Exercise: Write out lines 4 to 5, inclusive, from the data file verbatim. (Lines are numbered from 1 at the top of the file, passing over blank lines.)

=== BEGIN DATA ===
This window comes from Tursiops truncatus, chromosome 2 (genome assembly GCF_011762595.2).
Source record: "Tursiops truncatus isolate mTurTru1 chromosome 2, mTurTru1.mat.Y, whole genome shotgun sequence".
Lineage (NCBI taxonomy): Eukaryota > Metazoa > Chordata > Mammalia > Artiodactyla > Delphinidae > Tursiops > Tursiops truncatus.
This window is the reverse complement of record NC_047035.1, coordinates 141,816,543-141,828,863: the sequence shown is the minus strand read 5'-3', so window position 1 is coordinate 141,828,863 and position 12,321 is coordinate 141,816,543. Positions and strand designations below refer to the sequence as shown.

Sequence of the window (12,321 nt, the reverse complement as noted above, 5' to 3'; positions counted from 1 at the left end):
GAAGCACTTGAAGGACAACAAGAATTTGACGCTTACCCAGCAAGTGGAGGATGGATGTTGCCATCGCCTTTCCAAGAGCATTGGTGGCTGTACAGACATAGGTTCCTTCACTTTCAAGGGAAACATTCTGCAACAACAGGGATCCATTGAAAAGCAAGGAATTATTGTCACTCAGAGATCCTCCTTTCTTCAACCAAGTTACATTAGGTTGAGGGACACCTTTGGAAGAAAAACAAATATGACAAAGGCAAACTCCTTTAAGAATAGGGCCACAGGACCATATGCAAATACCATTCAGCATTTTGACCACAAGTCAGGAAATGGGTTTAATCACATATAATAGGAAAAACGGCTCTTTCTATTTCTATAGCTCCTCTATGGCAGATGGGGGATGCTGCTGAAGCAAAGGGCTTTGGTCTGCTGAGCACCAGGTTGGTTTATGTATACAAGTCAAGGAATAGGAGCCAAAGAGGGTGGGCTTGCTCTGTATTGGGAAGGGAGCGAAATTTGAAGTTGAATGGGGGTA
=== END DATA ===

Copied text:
This window is the reverse complement of record NC_047035.1, coordinates 141,816,543-141,828,863: the sequence shown is the minus strand read 5'-3', so window position 1 is coordinate 141,828,863 and position 12,321 is coordinate 141,816,543. Positions and strand designations below refer to the sequence as shown.

Sequence of the window (12,321 nt, the reverse complement as noted above, 5' to 3'; positions counted from 1 at the left end):